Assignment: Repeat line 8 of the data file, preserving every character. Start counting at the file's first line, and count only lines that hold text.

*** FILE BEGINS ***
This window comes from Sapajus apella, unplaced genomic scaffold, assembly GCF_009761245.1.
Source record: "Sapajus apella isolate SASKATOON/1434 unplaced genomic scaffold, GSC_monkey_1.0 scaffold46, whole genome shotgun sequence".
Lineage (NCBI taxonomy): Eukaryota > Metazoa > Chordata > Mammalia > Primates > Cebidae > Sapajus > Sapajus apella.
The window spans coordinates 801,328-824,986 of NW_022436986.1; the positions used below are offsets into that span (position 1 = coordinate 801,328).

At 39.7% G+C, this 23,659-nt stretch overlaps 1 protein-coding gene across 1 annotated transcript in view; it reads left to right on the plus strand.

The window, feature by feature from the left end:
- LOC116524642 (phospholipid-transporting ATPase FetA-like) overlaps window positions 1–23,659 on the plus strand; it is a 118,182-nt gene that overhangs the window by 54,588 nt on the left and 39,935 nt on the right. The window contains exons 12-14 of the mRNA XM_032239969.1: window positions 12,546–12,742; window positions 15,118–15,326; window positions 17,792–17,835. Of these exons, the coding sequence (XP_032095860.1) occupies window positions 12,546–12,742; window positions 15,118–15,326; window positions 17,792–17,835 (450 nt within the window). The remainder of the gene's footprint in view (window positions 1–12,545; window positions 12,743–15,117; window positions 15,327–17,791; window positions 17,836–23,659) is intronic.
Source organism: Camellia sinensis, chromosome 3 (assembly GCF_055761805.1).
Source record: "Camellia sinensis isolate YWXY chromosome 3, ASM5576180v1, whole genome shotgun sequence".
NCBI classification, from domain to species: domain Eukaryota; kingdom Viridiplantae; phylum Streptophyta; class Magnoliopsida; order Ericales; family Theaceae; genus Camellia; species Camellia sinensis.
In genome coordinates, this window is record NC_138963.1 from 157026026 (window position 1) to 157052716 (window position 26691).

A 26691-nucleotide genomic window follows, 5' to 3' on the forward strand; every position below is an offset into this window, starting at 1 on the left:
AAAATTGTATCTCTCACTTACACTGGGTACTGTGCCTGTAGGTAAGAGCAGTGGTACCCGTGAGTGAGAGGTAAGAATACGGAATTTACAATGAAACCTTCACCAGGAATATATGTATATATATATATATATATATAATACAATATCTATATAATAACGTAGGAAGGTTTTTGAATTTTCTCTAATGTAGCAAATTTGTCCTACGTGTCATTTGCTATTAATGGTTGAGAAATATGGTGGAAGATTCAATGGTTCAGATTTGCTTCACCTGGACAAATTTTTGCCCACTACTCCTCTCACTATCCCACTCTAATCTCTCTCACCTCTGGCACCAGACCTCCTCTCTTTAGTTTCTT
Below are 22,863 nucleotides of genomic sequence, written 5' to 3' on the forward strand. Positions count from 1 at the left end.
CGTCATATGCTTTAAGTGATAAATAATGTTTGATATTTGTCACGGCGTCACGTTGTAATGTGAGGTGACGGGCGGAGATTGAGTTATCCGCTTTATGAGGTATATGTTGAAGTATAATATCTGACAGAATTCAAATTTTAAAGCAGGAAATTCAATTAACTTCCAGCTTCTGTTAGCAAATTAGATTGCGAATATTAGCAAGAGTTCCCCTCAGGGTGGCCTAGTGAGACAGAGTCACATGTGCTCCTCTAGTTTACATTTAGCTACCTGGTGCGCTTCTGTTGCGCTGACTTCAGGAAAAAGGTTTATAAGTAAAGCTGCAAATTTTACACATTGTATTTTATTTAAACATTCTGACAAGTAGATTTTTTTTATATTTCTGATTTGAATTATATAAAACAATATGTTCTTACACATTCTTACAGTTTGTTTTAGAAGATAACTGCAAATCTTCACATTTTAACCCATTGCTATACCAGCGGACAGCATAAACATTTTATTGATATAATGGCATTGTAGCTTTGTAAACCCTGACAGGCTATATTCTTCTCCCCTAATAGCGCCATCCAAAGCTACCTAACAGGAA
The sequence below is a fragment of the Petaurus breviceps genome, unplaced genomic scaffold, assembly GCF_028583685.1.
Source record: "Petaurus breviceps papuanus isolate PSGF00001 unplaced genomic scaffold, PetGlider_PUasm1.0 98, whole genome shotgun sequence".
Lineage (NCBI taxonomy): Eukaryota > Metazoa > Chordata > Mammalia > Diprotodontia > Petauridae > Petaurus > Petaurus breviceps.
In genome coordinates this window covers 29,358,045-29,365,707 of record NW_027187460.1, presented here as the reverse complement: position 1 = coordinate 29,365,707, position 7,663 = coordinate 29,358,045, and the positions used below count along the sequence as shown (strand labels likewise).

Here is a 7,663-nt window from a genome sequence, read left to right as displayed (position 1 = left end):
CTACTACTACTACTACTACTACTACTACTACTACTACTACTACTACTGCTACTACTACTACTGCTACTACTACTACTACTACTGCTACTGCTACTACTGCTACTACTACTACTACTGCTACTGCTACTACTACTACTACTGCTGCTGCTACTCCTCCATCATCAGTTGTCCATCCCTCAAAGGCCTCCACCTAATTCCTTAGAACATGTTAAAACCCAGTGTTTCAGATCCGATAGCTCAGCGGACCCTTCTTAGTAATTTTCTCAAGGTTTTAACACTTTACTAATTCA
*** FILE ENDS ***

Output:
Source organism: Camellia sinensis, chromosome 3 (assembly GCF_055761805.1).